Chapter sixteen- A Rhetoric for Writing Teachers
“Teaching Writing with Computers”
I have been in possession of Erika Lindemann’s book, A Rhetoric for Writing Teachers, since I took a teaching of writing course in undergrad. I decided to pick the book back up recently, as I am looking to read academic texts over my summer break.
The sixteenth chapter of Lindemann’s book is what I chose to focus on this evening, as I am interested in how computers and technology can function in the composition classroom. Lindemann provides a thorough overview of the various technologies available to writing teachers, and how to use these technologies most effectively. I have taught with technology previously, and used it in tutoring, so it is not a foreign concept to me. However, I can remember a time when technology was not readily available for writing, or any purpose, in school. I think I was nearing the end of elementary school when I first started using computers, and that wasn’t for writing. I do remember taking an honors English class in eighth grade that took place in a computer lab. In that course, I was able to tell stories using a program called hyperstudio. After reading Lindemann’s chapter, I realize that this was an incorporation of hypertextual mediums in writing instruction. I see it as a form of the multimedia publishing I have had my own students utilize for projects.
I moved to a different, wealthier, school district for part of my ninth grade year, and had unfettered access to computers for writing purposes, then. However, that access was facilitated by my having mild Cerebral Palsy, and occupational therapists believing that word processing was not only easier for me, but also improved my motor skills. Computer access was only limited to school, however, unless I found a way to the library.
Forget about having a computer to use at home. By high school, many of my assignments required typed papers, and I typed mine on a typewriter I managed to get from a yard sale. I ended up getting a computer just before I started my senior year as a guilt gift from my father, who I did not live with. I was thinking about my own lack of access to technology while reading Lindemann’s chapter, and I was hoping she would address it—Aside from a brief couple of sentences, she does not discuss how lack of access affects using technology to teach writing. This is problematic because I know that students who are unfamiliar with technology have a difficult time learning how to master it for a purpose.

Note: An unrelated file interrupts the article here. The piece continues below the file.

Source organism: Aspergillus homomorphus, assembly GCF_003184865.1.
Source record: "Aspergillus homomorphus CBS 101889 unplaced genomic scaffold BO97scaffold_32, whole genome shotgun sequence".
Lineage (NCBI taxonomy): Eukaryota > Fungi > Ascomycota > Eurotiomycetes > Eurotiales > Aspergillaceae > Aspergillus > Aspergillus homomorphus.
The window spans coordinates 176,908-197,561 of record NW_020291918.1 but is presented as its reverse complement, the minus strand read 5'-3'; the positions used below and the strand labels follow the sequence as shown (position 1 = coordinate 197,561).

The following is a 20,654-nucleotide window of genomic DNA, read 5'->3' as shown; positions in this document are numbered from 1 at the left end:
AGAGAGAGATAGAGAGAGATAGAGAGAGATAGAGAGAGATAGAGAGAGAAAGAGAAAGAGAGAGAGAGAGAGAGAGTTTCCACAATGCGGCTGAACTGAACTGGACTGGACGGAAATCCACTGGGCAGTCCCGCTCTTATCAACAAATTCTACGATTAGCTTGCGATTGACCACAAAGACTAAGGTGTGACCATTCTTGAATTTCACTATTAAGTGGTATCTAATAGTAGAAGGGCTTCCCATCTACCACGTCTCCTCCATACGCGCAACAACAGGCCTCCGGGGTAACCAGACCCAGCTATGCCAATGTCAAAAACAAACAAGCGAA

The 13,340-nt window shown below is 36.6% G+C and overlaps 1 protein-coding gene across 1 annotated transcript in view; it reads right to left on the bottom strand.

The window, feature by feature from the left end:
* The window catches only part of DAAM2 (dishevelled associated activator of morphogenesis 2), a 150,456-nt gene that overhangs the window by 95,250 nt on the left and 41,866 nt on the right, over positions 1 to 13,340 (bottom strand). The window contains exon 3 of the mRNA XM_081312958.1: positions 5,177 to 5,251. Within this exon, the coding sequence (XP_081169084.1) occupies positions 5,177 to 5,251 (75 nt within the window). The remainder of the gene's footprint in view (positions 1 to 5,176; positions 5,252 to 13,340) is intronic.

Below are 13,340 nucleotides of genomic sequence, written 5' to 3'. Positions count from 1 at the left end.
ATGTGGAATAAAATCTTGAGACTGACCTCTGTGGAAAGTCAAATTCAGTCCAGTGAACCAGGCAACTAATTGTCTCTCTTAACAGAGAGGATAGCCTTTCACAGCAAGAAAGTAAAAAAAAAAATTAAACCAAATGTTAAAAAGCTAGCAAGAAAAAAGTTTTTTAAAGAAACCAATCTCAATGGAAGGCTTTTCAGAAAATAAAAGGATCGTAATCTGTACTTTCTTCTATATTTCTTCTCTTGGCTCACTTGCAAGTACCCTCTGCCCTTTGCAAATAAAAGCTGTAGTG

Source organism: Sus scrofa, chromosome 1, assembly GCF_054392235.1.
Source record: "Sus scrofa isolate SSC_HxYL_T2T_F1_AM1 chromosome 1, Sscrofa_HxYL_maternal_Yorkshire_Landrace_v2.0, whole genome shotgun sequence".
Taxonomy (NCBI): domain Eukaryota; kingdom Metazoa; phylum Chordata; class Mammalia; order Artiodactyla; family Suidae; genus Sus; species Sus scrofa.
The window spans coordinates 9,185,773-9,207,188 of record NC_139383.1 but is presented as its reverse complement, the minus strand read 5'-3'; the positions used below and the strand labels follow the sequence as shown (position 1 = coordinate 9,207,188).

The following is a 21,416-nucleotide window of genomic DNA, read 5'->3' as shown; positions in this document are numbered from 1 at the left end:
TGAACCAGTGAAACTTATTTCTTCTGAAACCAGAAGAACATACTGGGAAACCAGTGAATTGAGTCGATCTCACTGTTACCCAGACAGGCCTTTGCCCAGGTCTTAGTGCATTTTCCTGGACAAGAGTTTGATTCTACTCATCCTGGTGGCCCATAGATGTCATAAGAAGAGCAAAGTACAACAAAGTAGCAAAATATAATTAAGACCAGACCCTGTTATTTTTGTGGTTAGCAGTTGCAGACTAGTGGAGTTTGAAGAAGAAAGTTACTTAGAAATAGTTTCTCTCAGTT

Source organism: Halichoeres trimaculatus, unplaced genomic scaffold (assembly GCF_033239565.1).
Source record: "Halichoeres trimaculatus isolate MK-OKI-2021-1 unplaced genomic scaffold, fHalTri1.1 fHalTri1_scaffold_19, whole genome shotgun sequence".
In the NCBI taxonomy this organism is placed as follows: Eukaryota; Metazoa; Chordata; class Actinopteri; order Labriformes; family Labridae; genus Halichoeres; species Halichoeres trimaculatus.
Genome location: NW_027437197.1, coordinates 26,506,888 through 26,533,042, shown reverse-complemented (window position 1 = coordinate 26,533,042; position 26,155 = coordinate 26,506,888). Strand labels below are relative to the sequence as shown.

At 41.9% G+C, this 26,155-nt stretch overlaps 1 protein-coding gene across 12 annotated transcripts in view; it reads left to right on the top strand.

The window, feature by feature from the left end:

During my undergraduate studies, I worked as a tutor for a university program for at-risk students. Many of my students struggled with writing because they did not know how word processing programs worked. These students could tell me what they wanted to say, but could not articulate it on the screen. As I was reading the chapter, I wondered whether voice-to-text technology could be included if the chapter was more modern. Voice-to-text technology is something that has evolved in recent years, and could be made available at wealthier school districts.
How do we as scholars, and as teachers, approach the problem of teaching writing with computers in poorer districts like Detroit Public Schools, or even rural impoverished areas? I read David Schaafsma’s, Eating on the Street (A book with which I have many issues) while writing my MA essay, and he utilized word processing technology with the DPS students in his summer program. However, in doing so he, and his colleagues, altered the students’ voices, as the final copies of the students’ work was heavily edited and typed by the instructors, instead of the students themselves. Schaafsma wrote his book in the late 1980s, but the reality of using technology to write as a student who has never used technology for such a thing is still very much the same.
After this reading, I am wondering how technology functions in impoverished, urban classrooms. That is something to mull over.